These other users are what FON call aliens. People who need to access the internet at some point if they are in the range of one of these FON hot spots. These payments can be done thanks to the software installed in FON enabled routers.
Right now FON does not have this payment method ready, but they promise it would be finished by March 2006.
What FON is using
FON is about technology. It surely could not exist without technology. It relies on some different technologies (i.e. broadband internet connection, Wifi, linux, etc.) that are commodities right now. Technologies we would not have thought of being inexpensive some years ago.
First of all, broadband is the preferred Internet connection. Price reductions has allowed mainstream adoption and Internet connection speeds of 512Kbps, 1Mbps or even more are common these days at a reasonable price. These speeds are more than enough for the average Internet user, which browses the Internet, do some shopping, read emails, etc., unless high demanding tasks are required. Dial-up connections seem like something from the past.
Wi-Fi (Wireless Fidelity) is the buzzword used to group almost all wireless technologies used these days. Wifi has been a revolution. It allows the so-called ubiquitous computing allowing anyone, any gadget, to be connected to the net. It has also made network deployment much more inexpensive and easier due to the lack of cables, which is a couple of the reasons why this technology has been widely adopted by consumers as well as companies. Although the wireless technology lays some concerns about security that we are not going to discuss in this document, it is a fact that it has helped widespread Internet connections. There are many cases of towns offering free wireless access to the Internet these days to any inhabitant that wishes to. There is even some extensive research being done on how wireless can be deployed safely and effectively in planes, to allow passengers to remain connected in long haul flights.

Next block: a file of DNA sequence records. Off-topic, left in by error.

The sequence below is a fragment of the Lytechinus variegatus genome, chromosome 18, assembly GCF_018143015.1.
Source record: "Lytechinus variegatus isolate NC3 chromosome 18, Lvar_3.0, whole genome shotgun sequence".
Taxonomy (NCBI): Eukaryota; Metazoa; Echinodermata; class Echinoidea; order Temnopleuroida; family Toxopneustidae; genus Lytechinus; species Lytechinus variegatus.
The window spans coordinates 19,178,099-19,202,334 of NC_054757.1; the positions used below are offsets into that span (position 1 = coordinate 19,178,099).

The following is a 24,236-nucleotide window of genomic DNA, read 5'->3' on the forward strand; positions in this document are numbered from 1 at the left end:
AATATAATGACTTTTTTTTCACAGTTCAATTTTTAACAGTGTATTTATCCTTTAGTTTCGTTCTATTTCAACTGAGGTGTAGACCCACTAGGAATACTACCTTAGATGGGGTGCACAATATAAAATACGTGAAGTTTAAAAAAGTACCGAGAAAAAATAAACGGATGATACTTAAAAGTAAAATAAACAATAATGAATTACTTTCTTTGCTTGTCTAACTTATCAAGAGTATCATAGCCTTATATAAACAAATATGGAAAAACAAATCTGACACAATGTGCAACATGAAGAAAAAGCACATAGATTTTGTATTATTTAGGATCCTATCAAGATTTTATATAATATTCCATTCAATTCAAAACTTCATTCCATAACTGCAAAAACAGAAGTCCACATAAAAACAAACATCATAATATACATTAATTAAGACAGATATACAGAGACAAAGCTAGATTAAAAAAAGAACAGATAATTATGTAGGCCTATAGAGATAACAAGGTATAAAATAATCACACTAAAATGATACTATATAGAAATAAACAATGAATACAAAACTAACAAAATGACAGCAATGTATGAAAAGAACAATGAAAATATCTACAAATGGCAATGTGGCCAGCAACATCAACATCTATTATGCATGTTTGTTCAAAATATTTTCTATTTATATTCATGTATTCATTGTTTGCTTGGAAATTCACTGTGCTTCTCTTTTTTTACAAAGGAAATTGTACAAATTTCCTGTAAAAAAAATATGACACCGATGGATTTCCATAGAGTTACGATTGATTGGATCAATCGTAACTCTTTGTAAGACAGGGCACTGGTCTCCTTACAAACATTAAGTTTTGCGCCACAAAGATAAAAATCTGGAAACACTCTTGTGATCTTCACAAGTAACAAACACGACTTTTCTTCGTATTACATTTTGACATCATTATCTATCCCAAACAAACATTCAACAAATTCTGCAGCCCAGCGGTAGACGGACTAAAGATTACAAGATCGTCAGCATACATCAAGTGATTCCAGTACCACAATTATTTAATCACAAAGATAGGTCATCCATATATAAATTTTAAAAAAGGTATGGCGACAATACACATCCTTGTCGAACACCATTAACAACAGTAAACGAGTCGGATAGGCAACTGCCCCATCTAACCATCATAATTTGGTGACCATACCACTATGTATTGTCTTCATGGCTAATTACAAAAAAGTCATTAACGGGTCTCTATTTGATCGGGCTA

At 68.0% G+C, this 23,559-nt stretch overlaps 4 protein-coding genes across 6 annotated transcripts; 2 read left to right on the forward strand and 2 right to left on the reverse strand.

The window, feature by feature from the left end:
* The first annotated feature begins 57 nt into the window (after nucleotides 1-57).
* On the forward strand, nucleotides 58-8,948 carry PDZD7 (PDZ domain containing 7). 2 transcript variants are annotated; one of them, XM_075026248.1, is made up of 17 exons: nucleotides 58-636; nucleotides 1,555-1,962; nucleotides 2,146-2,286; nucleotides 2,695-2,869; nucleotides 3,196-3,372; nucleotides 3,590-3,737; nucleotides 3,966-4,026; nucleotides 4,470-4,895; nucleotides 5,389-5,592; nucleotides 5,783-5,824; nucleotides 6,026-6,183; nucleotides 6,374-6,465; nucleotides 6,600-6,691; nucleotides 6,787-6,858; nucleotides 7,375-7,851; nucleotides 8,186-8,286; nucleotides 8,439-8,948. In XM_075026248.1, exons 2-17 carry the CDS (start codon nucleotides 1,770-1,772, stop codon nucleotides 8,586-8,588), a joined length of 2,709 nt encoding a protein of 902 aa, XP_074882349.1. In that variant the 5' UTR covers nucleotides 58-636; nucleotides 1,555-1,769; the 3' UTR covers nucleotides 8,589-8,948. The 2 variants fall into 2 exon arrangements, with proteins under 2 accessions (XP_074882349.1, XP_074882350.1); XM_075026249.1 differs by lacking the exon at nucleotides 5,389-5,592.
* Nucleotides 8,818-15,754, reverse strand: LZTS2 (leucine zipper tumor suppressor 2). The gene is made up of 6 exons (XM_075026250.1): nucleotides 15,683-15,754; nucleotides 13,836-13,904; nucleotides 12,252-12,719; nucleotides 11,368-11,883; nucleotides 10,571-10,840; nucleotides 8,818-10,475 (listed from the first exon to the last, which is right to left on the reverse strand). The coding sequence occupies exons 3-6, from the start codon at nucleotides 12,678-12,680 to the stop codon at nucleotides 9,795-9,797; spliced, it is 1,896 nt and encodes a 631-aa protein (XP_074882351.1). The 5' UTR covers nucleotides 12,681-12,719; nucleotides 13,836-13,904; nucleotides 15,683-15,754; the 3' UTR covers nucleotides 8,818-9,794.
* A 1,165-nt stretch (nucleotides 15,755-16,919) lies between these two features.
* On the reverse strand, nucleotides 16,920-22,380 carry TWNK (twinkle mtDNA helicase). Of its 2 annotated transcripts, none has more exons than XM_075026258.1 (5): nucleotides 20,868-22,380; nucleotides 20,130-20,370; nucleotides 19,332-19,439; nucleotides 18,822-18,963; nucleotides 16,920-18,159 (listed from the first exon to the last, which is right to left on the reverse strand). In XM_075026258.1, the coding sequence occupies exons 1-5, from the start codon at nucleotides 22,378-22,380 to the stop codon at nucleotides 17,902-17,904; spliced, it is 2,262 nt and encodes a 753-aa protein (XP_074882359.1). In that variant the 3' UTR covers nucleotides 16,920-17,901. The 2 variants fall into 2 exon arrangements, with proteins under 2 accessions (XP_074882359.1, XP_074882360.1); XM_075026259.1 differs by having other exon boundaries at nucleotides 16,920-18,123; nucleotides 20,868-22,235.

The operating system GNU/Linux has also been revolutionary, introducing free and open source movement in our lives. There are many technical reasons as well as philosophical reasons why the free and open source movement is improving the computing world that we are not going to see here. The main point is that FON leverages the use of free and open source to pursue its objective: creating a global wifi network.
The idea behind FON is that they want to control, up to a degree, the software that governs wifi routers. A wifi router is basically a device that provides a wireless signal and allows other devices to connect to it. It also routes all packets coming from all these devices appropriately, be it the Internet or the local network. Depending on the vendor, there are a variety of features available to the end user, such as extra security, statistics or a user-friendly configuration menu, which lets the owner or administrator configure it to suit their needs. Usually, the software these devices operate under (their operating system) is fixed in a firmware memory at factory and the user is not given any possibility to modify it. But Linksys, a company owned by Cisco, produced a wi-fi router whose operating system was based on GNU/Linux. In order to comply with the General Public License (GPL) under which Linux was released, Linksys published all the source files used to control the device. This not only allowed anyone to be able to understand how it all worked, but it also allowed third parties to modify the sources and come up with a different version of the firmware, even improving it. Linksys has benefited from this as sales of these devices have risen quite significantly.